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Supergirls Code reaches national success

Coder School co-owner Charu Katyal [left] with Sophie Maniscalco, Ann Wagner, Kailin Zhang, Jeff Mazur and Everett Johnson. [Source: Rep. Ann Wagner’s office]

A program that began as an after-school coding club has gained momentum and its creators have been recognized by the U.S. Congress.

Kailin Zhang, a recent graduate of Marquette High, and Sophie Maniscalco, a rising senior at St. Joseph’s Academy, were named winners of the 2nd District Congressional App Challenge. The girls were recognized by Congresswoman Ann Wagner [R-MO] in an award presentation ceremony on Dec. 3, 2019. Their award-winning idea is Supergirls Code.

Established by members of the U.S. House of Representatives in 2015, the Congressional App Challenge is a national competition highlighting the value of computer science and STEM [science, technology, engineering and math] education.

In a press release acknowledging the award, Wagner said, “… I am extremely proud of Kailin and Sophie’s hard work and dedication.”

In 2018, Supergirls Code was created to provide workshops and after-school clubs to elementary school girls, targeting third- through fifth-graders. Its goal is to foster a love of computer science through coding. The curriculum developed by Maniscalco and Zhang was built on what they learned as Kode with Klassy scholars. Today, their curriculum is offered on a national level, resulting in between 10 and 15 Supergirls Code classes in 10 states around the U.S. They developed the award-winning iOS mobile app for regional leaders of Supergirls Code to allow them to view the curriculum, plan lessons, upload photos, and schedule classes all from their phone.

According to data released by the National Center for Women and Information Technology, just 18% of all computer and information science degrees are earned by women, down from 37% in 1985.

While the number of females across medicine, business and law fields has risen significantly, the percentage of women who receive CIS degrees is the smallest across all STEM fields, according to the U.S. Department of Education. This is despite the fact that 57% of undergraduate degrees are earned by women.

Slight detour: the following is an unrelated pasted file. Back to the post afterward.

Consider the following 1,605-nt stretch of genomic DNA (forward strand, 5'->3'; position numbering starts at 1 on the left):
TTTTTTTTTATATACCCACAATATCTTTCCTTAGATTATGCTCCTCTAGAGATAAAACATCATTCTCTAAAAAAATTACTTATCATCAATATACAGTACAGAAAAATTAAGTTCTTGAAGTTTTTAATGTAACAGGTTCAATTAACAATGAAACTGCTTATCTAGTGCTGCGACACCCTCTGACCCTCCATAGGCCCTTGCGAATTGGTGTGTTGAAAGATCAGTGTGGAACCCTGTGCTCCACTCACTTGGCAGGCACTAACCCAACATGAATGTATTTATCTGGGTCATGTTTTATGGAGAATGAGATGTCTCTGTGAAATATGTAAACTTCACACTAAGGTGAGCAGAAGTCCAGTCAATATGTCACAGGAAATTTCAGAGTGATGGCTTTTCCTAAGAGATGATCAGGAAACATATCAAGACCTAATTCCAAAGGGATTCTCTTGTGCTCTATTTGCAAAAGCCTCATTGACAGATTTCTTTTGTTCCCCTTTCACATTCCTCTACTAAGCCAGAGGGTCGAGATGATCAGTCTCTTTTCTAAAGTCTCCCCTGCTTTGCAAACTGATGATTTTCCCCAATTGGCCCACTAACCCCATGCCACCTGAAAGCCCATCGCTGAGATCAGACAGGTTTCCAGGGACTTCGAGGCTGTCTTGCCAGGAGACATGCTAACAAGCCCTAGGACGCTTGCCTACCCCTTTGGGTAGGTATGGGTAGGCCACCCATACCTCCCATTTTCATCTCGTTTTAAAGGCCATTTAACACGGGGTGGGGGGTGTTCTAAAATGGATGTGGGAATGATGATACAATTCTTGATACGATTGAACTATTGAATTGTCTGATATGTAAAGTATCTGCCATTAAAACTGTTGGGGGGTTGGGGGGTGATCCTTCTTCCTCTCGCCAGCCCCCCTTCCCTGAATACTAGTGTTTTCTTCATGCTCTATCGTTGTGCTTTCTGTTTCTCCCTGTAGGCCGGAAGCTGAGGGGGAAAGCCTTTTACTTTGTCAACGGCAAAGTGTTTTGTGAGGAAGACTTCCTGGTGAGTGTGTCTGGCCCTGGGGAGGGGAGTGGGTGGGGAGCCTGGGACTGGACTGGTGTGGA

Maniscalco works part-time for The Coder School in Town & Country, which opened in 2018 and is co-owned by Charu Katyal and Kathy Kilo Peterson. The first year, the school followed the national average of 80% male enrollment. Today, Katyal says it down to 77%, which is “trending in the right direction” for a stronger female presence.

“It is extremely important to change the mindset that coding is for boys,” Katyal said in a previous interview with West Newsmagazine. “There is no escaping it. Absolutely the most elementary skills you need in the present or the future is basic programming skills. You must embrace technology if you want a career in the future. No matter what you choose as a career in life, there are applications of coding in every arena.” 

Sophie Maniscalco [Photo credit by Jess and Jenn Photography)
Sophie Maniscalco [Photo credit by Jess and Jenn Photography)

Proving Katyal’s theory, Maniscalco is branching out.

Last fall, a Georgetown professor asked her to write a book on the topic of women and technology. It is due to publish this month. The “Supergirls” book explores the intersection of coding and the gender gap, as well as, the wide variety of coding uses in the world.

“[It also explores the] intersection of coding and girl power and how when you code in an all-girl environment, all the girl power comes with it; all these women rising and lifting one another up,” Maniscalco said.

The book will feature strong women [Supergirl coders] that break down the stigma and stereotype of women in technology.

“It starts with learning about women in history, whose tech stories we don’t hear, as well as, highlighting current women in tech,” Maniscalco said.

Those stories include Karlie Kloss, who founded the nationally recognized Kode With Klossy program in 2015. Maniscalco’s story is heavily influenced by Karlie and the Kode with Klossy program. Now, she wants to influence others.

“I want this book to inspire others to try coding if it is something you think you might enjoy,” Maniscalco said. “After seeing the impact of coding on my life, I wish I had started it even sooner.”

[Editor’s note: Kailin Zhang did not respond to West Newsmagazine’s request for an interview]
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